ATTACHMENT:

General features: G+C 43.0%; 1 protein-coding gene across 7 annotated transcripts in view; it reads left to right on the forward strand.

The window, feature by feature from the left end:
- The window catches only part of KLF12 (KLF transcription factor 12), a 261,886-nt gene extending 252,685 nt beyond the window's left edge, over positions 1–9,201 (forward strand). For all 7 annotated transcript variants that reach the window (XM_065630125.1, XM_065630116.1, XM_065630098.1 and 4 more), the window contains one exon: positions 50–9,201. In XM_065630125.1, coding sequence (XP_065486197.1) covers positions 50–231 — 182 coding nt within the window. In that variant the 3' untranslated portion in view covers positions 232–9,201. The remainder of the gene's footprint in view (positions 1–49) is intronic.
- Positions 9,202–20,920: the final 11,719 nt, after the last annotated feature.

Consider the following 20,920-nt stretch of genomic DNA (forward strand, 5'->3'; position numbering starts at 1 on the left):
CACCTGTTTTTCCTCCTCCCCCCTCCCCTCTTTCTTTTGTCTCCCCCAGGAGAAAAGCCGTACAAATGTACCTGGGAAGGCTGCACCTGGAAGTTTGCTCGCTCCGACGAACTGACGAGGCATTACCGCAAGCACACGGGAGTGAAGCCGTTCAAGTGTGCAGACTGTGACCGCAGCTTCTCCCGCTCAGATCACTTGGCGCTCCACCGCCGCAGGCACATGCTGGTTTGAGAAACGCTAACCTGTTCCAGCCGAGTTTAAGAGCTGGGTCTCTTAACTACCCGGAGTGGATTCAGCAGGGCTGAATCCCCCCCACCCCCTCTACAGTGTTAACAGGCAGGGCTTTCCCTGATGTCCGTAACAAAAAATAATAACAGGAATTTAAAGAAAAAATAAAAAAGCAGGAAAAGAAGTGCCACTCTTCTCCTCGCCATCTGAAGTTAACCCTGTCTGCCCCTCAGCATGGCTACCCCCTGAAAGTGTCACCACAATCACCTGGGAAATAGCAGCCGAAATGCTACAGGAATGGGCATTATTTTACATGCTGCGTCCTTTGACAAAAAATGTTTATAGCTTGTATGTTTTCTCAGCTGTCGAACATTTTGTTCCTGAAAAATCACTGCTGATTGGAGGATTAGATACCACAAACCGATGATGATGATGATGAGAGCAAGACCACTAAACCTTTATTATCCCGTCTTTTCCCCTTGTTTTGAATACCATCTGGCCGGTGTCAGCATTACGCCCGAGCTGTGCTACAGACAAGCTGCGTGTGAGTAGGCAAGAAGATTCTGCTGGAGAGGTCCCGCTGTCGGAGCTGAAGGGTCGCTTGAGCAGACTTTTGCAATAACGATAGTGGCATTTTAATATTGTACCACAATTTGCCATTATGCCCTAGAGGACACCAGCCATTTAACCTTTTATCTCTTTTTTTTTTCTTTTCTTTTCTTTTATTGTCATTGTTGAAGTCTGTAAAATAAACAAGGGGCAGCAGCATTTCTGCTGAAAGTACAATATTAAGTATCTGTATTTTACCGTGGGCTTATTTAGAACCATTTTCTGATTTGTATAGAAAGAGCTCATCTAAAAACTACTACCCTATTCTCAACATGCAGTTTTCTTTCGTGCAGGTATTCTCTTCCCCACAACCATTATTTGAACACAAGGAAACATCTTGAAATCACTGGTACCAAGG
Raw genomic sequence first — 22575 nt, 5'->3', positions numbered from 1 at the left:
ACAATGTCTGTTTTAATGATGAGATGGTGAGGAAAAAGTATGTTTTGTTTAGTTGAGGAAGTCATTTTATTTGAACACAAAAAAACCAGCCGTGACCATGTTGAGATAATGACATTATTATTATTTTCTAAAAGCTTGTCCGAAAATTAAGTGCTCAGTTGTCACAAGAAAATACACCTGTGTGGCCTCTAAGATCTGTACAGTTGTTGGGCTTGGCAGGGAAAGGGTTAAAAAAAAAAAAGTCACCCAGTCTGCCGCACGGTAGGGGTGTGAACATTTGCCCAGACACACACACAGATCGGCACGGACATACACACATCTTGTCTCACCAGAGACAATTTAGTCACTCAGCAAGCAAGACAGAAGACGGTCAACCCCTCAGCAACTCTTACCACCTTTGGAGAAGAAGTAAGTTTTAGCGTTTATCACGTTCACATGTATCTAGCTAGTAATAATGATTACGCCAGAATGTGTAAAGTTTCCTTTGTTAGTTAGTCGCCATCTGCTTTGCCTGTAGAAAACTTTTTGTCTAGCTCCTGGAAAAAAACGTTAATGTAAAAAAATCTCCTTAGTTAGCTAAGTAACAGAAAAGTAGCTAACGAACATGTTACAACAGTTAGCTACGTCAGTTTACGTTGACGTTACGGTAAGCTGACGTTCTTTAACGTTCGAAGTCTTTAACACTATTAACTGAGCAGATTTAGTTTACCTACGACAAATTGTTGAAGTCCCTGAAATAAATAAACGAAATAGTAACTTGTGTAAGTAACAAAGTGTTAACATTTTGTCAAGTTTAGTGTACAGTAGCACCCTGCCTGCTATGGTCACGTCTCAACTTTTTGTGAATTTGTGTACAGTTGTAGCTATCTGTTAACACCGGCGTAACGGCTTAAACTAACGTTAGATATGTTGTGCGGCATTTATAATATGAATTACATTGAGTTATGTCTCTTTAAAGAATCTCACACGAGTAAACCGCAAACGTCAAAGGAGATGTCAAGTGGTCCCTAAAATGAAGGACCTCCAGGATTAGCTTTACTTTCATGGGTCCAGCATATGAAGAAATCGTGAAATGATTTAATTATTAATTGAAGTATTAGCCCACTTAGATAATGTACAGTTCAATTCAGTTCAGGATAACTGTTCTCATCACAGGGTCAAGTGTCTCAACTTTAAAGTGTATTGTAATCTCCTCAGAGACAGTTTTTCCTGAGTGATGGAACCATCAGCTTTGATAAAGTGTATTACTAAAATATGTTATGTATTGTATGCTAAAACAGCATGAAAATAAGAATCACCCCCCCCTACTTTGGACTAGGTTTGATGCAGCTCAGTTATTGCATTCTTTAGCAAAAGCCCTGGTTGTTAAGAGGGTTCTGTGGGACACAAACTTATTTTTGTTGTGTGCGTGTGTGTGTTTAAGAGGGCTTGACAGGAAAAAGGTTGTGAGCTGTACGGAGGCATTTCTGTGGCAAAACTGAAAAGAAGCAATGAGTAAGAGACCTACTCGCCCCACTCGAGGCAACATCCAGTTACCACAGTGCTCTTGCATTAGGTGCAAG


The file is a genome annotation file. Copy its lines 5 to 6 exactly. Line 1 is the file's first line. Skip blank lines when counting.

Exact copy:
Consider the following 20,920-nt stretch of genomic DNA (forward strand, 5'->3'; position numbering starts at 1 on the left):
CACCTGTTTTTCCTCCTCCCCCCTCCCCTCTTTCTTTTGTCTCCCCCAGGAGAAAAGCCGTACAAATGTACCTGGGAAGGCTGCACCTGGAAGTTTGCTCGCTCCGACGAACTGACGAGGCATTACCGCAAGCACACGGGAGTGAAGCCGTTCAAGTGTGCAGACTGTGACCGCAGCTTCTCCCGCTCAGATCACTTGGCGCTCCACCGCCGCAGGCACATGCTGGTTTGAGAAACGCTAACCTGTTCCAGCCGAGTTTAAGAGCTGGGTCTCTTAACTACCCGGAGTGGATTCAGCAGGGCTGAATCCCCCCCACCCCCTCTACAGTGTTAACAGGCAGGGCTTTCCCTGATGTCCGTAACAAAAAATAATAACAGGAATTTAAAGAAAAAATAAAAAAGCAGGAAAAGAAGTGCCACTCTTCTCCTCGCCATCTGAAGTTAACCCTGTCTGCCCCTCAGCATGGCTACCCCCTGAAAGTGTCACCACAATCACCTGGGAAATAGCAGCCGAAATGCTACAGGAATGGGCATTATTTTACATGCTGCGTCCTTTGACAAAAAATGTTTATAGCTTGTATGTTTTCTCAGCTGTCGAACATTTTGTTCCTGAAAAATCACTGCTGATTGGAGGATTAGATACCACAAACCGATGATGATGATGATGAGAGCAAGACCACTAAACCTTTATTATCCCGTCTTTTCCCCTTGTTTTGAATACCATCTGGCCGGTGTCAGCATTACGCCCGAGCTGTGCTACAGACAAGCTGCGTGTGAGTAGGCAAGAAGATTCTGCTGGAGAGGTCCCGCTGTCGGAGCTGAAGGGTCGCTTGAGCAGACTTTTGCAATAACGATAGTGGCATTTTAATATTGTACCACAATTTGCCATTATGCCCTAGAGGACACCAGCCATTTAACCTTTTATCTCTTTTTTTTTTCTTTTCTTTTCTTTTATTGTCATTGTTGAAGTCTGTAAAATAAACAAGGGGCAGCAGCATTTCTGCTGAAAGTACAATATTAAGTATCTGTATTTTACCGTGGGCTTATTTAGAACCATTTTCTGATTTGTATAGAAAGAGCTCATCTAAAAACTACTACCCTATTCTCAACATGCAGTTTTCTTTCGTGCAGGTATTCTCTTCCCCACAACCATTATTTGAACACAAGGAAACATCTTGAAATCACTGGTACCAAGG